Brian: The text on the main page of the Blog (first 2 paragraphs here) mention the issue number but not which series it’s from. You need to click through to find out that it’s Doctor Strange.

Thanks! I fixed that.

I look forward to the many Legion v4 installments in this series…

And I’ll also suggest a look at Swamp Thing, especially at the Veitch/Wheeler boundary. (The “Arcane will be able to escape Hell when Matt dies” subplot, particularly, was one of the first to come to mind here.)

So that’s Dr. Strange #18 added to the ol’ want list. The Ben Franklin thing is too bizarre (and awesome) not to own.

So that’s Dr. Strange #18 added to the ol’ want list. The Ben Franklin thing is too bizarre (and awesome) not to own.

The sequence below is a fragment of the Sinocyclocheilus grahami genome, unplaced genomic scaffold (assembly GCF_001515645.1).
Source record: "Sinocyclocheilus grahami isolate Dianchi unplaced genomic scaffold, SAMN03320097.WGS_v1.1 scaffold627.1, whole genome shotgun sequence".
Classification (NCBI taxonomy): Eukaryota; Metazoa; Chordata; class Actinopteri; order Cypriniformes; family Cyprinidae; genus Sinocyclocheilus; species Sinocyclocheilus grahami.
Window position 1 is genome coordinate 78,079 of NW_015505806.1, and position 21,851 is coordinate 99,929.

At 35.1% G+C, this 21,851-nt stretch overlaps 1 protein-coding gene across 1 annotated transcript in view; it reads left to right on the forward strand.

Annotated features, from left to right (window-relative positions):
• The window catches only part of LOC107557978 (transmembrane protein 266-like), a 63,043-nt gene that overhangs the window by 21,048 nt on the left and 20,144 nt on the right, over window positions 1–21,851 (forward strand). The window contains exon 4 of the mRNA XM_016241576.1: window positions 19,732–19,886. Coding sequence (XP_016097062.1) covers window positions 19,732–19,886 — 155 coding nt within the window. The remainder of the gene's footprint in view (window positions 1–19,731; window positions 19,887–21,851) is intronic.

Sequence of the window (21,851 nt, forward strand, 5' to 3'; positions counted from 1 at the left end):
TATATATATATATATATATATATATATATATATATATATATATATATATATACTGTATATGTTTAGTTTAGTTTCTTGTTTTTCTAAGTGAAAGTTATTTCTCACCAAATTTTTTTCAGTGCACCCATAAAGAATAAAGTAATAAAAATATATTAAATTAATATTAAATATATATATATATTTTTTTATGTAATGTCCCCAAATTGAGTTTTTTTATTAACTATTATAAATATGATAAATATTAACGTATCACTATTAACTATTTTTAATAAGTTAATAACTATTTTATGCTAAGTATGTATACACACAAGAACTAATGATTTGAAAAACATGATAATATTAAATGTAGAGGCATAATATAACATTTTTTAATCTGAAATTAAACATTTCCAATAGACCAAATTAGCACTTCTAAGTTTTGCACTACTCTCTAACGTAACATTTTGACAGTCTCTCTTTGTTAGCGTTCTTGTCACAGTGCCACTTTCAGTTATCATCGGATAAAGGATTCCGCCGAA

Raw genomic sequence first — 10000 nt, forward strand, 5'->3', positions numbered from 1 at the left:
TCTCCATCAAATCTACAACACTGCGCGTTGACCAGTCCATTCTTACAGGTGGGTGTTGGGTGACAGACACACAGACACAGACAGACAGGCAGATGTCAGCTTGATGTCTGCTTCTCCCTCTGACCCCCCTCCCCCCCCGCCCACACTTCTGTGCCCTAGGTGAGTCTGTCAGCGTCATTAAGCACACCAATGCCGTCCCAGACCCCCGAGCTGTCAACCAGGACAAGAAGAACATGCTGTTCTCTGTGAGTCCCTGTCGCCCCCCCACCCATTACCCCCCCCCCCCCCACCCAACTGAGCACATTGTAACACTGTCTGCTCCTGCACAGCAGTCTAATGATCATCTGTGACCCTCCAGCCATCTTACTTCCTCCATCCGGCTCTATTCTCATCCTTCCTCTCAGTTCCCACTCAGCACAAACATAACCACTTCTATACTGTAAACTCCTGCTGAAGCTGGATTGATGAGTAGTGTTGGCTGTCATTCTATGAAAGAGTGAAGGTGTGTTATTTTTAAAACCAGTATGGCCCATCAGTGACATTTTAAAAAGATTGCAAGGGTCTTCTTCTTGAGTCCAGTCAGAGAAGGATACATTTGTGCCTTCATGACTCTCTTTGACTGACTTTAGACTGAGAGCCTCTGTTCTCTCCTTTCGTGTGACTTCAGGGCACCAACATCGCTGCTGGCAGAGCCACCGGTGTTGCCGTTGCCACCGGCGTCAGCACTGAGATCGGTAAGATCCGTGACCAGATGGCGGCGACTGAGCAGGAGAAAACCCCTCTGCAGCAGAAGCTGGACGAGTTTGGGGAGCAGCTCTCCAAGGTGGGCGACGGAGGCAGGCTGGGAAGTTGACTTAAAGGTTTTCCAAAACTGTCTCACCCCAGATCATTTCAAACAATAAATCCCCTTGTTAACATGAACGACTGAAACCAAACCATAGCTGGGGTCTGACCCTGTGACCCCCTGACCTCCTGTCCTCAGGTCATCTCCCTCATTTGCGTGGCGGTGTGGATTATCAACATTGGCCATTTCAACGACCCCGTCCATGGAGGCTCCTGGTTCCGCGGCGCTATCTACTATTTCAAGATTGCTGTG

It really is.

I think the whole “Alec Holland became human” in the ending of the original Swamp Thing is a shoo-in for this feature, especially given that it was ust dismissed as an imaginary or an alternate earth story by editor Len Wein in a letter column when Swamp Thing came back in Saga of the Swamp Thing!

Will you be including John Byyrne’s time on West Coast Avengers, when he seemed determined to undo so much of what Englehart had written– Wanda’s twins, the Vision’s history as the original Torch, the death of Agatha Harkness, the soul of Master Pandemonium?
Poor Englehart gets no respect, it seems.

Steven R. Stahl

June 24, 2010 at 12:48 pm

Will you be including John Byyrne’s time on West Coast Avengers. . .